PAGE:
Biological controls can also be effective, but much of the research concerning these methods suggests that these options create an “all or nothing” result. Biological controls, such as grass carp, tend to prefer many native plants over invasive species, thereby creating more favorable conditions for the spread of undesired plants.

Chemical controls are typically the most effective control mechanism in terms of immediate results. Chemicals are required when aquatic plants reach levels that hinder ecological and recreational function of a water body or if “spot” treatments are needed. If proper long-term planning and strategies are utilized, chemical treatments can often be the best method to provide short-term controls and as a bridge to larger scale changes within the watershed. Due to the dynamic nature of managing invasive, exotic and nuisance aquatic plants, EPA-registered chemicals may be used by District ecology staff. Some chemicals may or may not be accompanied by various water-use restrictions for a period of time. Appropriate signage is posted prior to application of chemicals at a site.

Although many techniques for aquatic plant management are listed here, it is important to note that there is no “silver bullet,” and the best management strategy may vary from location to location. Much of the success of aquatic plant management depends on what nuisance species needs to be controlled, how prevalent those species are, and what, if any, native or desirable species are present.

Each management plan is subject to change over time because as strategies and techniques are employed, these actions create dynamic situations that may require different management strategies and techniques in the future. 

Why do we care?

Typically, desirable recreation opportunities such as fishing occur on many water bodies. As an angler, the first place to fish is near aquatic plant beds. Aquatic plants provide important niche habitats, including areas for reproduction, foraging and refuge for a host of aquatic organisms including invertebrates and other aquatic wildlife. Aquatic plants are often responsible for the presence and/or absence of aquatic/semi-aquatic creatures. Because aquatic plants provide the base for all of the creatures necessary for healthy ecological function as well as recreational and aesthetic value, it is imperative to make every effort to keep these aquatic plant communities diverse and healthy.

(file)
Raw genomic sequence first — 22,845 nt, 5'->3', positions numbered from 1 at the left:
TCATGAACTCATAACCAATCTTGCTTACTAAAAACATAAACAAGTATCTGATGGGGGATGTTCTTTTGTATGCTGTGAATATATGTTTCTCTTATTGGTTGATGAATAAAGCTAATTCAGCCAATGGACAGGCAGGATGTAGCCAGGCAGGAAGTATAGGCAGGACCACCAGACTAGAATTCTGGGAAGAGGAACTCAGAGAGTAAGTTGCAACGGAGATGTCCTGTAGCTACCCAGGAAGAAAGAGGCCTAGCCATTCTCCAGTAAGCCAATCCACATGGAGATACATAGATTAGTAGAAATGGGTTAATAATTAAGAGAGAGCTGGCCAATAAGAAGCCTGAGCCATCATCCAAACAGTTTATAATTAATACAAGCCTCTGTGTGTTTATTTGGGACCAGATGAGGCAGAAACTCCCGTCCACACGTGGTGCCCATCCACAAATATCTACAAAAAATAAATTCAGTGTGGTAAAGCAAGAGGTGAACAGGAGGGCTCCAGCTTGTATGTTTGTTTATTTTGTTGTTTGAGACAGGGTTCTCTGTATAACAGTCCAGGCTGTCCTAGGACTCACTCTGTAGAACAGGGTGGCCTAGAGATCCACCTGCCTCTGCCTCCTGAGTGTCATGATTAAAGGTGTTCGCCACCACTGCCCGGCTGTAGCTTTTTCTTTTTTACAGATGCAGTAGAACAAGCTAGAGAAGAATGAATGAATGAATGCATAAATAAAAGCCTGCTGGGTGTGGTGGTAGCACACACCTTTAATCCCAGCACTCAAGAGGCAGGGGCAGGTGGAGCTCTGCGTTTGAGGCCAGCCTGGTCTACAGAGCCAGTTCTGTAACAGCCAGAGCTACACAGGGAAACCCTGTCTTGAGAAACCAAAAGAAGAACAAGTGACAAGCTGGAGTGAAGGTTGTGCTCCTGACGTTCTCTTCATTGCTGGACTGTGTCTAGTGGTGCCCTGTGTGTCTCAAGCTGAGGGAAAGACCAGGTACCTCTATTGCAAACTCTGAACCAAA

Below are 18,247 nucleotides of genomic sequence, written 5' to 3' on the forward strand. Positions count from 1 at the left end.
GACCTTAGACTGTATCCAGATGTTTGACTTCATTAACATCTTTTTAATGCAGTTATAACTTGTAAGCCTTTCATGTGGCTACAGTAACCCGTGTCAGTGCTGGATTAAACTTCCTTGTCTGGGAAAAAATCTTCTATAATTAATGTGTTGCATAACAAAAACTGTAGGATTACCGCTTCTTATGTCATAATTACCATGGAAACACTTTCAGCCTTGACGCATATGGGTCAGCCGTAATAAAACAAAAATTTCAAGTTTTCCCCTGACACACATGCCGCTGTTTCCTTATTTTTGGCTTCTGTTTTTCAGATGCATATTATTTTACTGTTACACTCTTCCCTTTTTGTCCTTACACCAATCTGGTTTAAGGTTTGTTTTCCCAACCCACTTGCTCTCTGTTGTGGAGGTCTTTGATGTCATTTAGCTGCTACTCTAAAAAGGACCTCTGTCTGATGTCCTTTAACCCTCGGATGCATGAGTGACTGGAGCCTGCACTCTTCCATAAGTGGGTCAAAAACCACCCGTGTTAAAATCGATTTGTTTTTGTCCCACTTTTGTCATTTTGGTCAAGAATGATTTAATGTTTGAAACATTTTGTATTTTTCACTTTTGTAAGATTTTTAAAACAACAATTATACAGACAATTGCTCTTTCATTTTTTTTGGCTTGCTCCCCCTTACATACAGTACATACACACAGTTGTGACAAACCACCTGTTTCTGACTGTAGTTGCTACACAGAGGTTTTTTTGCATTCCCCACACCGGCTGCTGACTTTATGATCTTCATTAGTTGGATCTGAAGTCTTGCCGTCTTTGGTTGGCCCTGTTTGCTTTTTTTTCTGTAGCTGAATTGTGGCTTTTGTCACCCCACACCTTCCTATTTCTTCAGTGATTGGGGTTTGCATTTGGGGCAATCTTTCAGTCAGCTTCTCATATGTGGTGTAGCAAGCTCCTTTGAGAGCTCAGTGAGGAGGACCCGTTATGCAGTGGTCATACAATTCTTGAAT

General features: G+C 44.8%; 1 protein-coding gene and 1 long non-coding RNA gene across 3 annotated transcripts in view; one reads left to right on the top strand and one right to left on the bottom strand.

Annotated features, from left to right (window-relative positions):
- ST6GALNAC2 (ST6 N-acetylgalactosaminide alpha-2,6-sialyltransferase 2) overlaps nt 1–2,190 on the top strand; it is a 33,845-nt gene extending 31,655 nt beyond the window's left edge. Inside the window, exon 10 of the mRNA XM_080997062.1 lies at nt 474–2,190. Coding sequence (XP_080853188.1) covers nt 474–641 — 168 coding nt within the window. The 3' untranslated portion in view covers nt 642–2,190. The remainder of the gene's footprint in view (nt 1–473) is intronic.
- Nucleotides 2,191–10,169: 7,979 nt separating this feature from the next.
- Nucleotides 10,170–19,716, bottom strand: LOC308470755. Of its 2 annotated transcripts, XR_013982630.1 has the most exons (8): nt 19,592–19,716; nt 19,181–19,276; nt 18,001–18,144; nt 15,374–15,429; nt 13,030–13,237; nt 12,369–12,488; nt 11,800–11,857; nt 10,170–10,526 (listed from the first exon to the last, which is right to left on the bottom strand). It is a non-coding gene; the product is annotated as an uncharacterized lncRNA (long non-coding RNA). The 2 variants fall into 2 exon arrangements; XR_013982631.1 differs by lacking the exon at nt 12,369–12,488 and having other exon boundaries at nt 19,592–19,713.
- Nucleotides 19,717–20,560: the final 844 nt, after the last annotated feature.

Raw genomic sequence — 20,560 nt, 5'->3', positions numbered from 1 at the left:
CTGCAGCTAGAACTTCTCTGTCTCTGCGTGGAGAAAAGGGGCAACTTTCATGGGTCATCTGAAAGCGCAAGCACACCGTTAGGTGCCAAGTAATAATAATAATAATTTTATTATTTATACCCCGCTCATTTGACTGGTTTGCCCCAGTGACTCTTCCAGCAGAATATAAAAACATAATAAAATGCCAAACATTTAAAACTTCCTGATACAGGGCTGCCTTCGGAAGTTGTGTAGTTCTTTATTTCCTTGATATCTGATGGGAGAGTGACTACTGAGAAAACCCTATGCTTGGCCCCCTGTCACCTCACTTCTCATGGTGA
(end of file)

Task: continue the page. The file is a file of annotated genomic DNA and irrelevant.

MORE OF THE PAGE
Prescription Burns

Prescription burns are carefully set fires that trained Forest Preserve District employees use in late fall and early spring to remove invasive plants and improve conditions for native species.

Why use fire?

  • It turns dried plants into ash, which allows nutrients locked inside the plants to quickly reenter the soil and fertilize new growth in the spring.
  • It prevents dead grasses and leaves from piling up. Too much accumulated plant “litter” can lower the temperature of the soil, which makes it harder for seeds and sprouts to develop.
  • It kills or stunts nonnative shrubs such as buckthorn and honeysuckle. These plants have only been in the area for a century or two and can’t bounce back after fires as easily as native species, which have developed deeper roots or thicker bark.

Why are they called “prescription” burns?
The “prescription” is a set of directives. At the Forest Preserve District, each burn site has two.

The first outlines the site’s overall management plan. Ecologists use observations and data to determine what’s growing at a site and which tools — fire, mowing, brush cutting, herbicides, etc. — can improve the density and variety of native species. Ecologists may decide to use fire in different situations.


  • If they’ve cut invasive buckthorn and honeysuckle but they’re seeing new sprouts, which fire can knock back
  • If they’ve applied herbicides to invasive plants and burning the dead vegetation will expose the soil and allow the dormant invasive seeds to germinate for a second more exhaustive treatment prior to putting in native seed
  • If there’s a mix of native and invasive grasses and burning will clear the entire site and allow them to better target and eliminate invasives as they sprout in the spring

The second prescription is a safety plan for the morning of that dictates whether or not the burn is a go.

  • What’s the humidity? Is there rain in the forecast? Moisture on the plants will make it difficult to burn.
  • What’s the wind speed and direction? If there’s a busy road east of the site, the Forest Preserve District can’t burn if winds are out of the west.
  • Which equipment and how many employees are available? Forest Preserve District burn managers consider at-site conditions to determine minimum requirements.
  • Where’s the site on the District’s priority list?
Required: Because of a grant or formal agreement 
High:First-time site with a lot of accumulated dry vegetation